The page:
Tulip bulbs are susceptible to stem nematodes. Growers live in fear of the small pathogens as just one affected bulb can be disastrous for an entire batch. Moreover, until, very recently the standard hot water treatment remedy for daffodils, crocuses and other bulb plants did not work for tulip bulbs. Wageningen UR scientist Martin van Dam discovered that an improved process using hot water can ultimately have the desired effect.
“Hot water treatment has long been a successful and environmentally friendly method to kill nematodes in bulbs,” Martin van Dam says. “Precision is important as the temperature must be just right during the pre-treatment and the hot water treatment (HWT). If the temperature is too high, the bulb is damaged. And if it is too low, the nematodes survive.”
Pre-heating, pre-soaking, boiling
Science had not yet managed to find a successful formula for a hot water treatment to eliminate nematodes in tulip bulbs, too. Van Dam studied previous research, started experimenting and eventually succeeded. “I discovered that tulips first have to be preheated to 36 degrees for one week. Then they have to be pre-soaked for four hours and kept wet for twenty. Finally, the bulbs need to be ‘boiled’ at 48 degrees. Bulbs remain intact under these conditions but the nematodes die.
Tulip ‘boiling’ approved by NVWA
The Netherlands Food and Consumer Product Safety Authority (Nederlandse Voedsel- en Warenautoriteit, NVWA) has provisionally approved tulip boiling as a method for suppressing stem nematodes in tulips. There are, however, strict conditions, Van Dam says. “Growers may only plant boiled bulbs on their own plots or sell them as pot tulips under strict conditions.”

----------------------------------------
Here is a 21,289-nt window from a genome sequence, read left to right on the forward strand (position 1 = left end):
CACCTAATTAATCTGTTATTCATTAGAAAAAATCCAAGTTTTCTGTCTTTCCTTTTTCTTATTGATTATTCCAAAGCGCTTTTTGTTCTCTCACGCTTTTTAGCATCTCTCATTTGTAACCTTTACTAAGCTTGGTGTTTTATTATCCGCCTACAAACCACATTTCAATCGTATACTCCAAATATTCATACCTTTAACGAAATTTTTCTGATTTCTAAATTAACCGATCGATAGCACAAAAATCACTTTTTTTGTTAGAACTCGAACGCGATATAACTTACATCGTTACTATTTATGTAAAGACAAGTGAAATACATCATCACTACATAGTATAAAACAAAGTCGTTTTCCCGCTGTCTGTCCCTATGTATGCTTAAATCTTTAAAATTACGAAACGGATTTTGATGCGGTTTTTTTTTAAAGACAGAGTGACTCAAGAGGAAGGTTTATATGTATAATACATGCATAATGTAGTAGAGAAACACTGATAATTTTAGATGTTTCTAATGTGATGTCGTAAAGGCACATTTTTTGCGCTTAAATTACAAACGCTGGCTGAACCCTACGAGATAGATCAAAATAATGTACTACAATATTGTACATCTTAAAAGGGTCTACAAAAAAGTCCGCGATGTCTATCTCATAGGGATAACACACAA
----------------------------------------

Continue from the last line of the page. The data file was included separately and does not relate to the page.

“Growers must also realise that the treatment is labour intensive,” Van Dam continues. “The best time to do this is within three weeks after the bulbs are harvested, which coincides exactly with the busiest period of the year. Moreover, the treatment must be implemented fully – there is no room for HWT a bit less’, for instance, as that would increase the chance of the infection returning or that the NVWA would no longer permit boiling.”
Tested in practice for the first time last year, the new hot water method has given growers an effective alternative to destroying entire batches of tulip bulbs. Whether boiling is the best option is up to the growers themselves to decide. “If the tulips in question are of a common variety, it can be more efficient to destroy them. However, if the affected batch is of an expensive tulip variety that is rarely cultivated, the grower might prefer to boil the affected tulips and put them back in the ground.”
The research into the hot water treatment of tulips is financed by the Product Board for Horticulture.